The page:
Cyclobenzaprine has major contraindications with monoamine oxidase inhibitors (MAOIs). At least one study also found increased risk of serotonin syndrome when cyclobenzaprine was taken with the serotonergic drugs duloxetine or phenelzine.

These substances may interact with cyclobenzaprine:

Cyclobenzaprine may affect the medications used in surgical sedation and some surgeons request that patients temporarily discontinue its use prior to surgery.

Cyclobenzaprine is a centrally acting muscle relaxant. Cyclobenzaprine is a 5-HT2 receptor antagonist; it relieves muscle spasm through action on the central nervous system at the brain stem, rather than targeting the peripheral nervous system or muscles themselves.

Cyclobenzaprine has an oral bioavailability of about 55% and approximately 93% is bound to proteins in plasma. The half-life of the drug is 18 hours and it has a plasma clearance of 0.7 litres per minute.

Cyclobenzaprine has been found to be not inferior to tizanidine, orphenadrine, and carisoprodol in the treatment of acute lower back pain, although none have been proven to be effective for long-term use (beyond two weeks of treatment). No differences in pain or spasm scores were noted among these agents, nor when compared to benzodiazepines. However, nonbenzodiazepine (including cyclobenzaprine) treatment was found to have a lower risk of medication abuse and continuation of use against medical advice. Side effects such as sedation and ataxia are also less pronounced with nonbenzodiazepine antispasmodics.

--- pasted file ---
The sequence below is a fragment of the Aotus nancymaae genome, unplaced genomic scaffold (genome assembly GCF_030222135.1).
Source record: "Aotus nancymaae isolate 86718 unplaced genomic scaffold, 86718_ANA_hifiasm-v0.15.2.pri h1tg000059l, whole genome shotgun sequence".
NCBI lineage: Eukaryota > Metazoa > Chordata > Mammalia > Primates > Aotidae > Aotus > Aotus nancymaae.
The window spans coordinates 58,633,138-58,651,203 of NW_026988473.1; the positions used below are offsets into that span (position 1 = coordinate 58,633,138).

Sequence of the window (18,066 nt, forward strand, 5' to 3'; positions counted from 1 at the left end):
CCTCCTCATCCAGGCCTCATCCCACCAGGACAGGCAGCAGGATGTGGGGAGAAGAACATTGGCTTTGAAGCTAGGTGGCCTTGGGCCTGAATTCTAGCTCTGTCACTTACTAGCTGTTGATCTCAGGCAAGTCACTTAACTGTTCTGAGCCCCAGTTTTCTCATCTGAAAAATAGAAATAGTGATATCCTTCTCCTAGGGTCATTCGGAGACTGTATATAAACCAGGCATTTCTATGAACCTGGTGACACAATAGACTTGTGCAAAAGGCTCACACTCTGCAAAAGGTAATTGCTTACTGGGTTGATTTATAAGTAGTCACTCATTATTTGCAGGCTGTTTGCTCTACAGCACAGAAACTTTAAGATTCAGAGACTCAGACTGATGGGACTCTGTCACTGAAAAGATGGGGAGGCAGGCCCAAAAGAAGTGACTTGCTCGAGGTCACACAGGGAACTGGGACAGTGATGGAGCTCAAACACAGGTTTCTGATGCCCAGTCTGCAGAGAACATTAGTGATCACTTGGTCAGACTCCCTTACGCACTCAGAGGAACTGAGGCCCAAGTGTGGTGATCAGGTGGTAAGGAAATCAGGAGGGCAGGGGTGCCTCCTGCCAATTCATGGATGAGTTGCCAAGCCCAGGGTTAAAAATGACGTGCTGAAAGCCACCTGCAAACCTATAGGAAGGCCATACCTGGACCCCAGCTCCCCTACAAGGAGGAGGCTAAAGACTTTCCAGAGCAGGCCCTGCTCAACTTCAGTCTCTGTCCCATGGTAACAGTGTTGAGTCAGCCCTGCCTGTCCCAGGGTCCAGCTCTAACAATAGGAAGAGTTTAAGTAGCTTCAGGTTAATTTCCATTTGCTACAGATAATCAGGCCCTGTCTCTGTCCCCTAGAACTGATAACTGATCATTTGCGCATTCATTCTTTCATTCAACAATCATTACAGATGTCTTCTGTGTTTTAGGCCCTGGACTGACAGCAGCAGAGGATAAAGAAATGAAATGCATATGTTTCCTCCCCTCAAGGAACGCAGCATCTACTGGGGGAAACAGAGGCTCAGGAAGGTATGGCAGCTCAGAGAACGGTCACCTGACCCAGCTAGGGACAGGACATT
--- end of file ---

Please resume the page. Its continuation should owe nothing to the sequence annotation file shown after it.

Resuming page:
In a study on the treatment of musculoskeletal pain treatment with cyclobenzaprine alone or in combination with ibuprofen, no significant differences in pain scores were noted among the three treatment groups. Peak benefit was found to occur on day seven of the treatment for all groups.

By mouth, cyclobenzaprine is marketed as Apo-Cyclobenzaprin, Fexmid, Flexeril and Novo-Cycloprine. It is available in generic form. A once-a-day, extended-release formulation, Amrix, is available. Cyclobenzaprine is also used by compounding pharmacies in topical creams.

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Nadezhda Darrell
Medical Laboratory Scientist
Answer # 2 #

Generic name: cyclobenzaprine Brand names: Amrix, Comfort Pac with Cyclobenzaprine, Fexmid, Flexeril Drug class: Skeletal muscle relaxants

Medically reviewed by Kaci Durbin, MD. Last updated on May 23, 2022.

Cyclobenzaprine is a muscle relaxant. It works by blocking nerve impulses (or pain sensations) that are sent to your brain. Cyclobenzaprine is used together with rest and physical therapy to treat skeletal muscle conditions such as pain or injury.

Cyclobenzaprine may also be used for purposes not listed in this medication guide.

You should not use cyclobenzaprine if you have an allergy to the medication, a certain type of thyroid disorder (hyperthyroidism), heart block, congestive heart failure, a heart rhythm disorder, or you have recently had a heart attack.

Do not use cyclobenzaprine if you have taken an MAO inhibitor in the past 14 days, such as isocarboxazid, linezolid, phenelzine, rasagiline, selegiline, or tranylcypromine.

You should not use cyclobenzaprine if you are allergic to it, or if you have: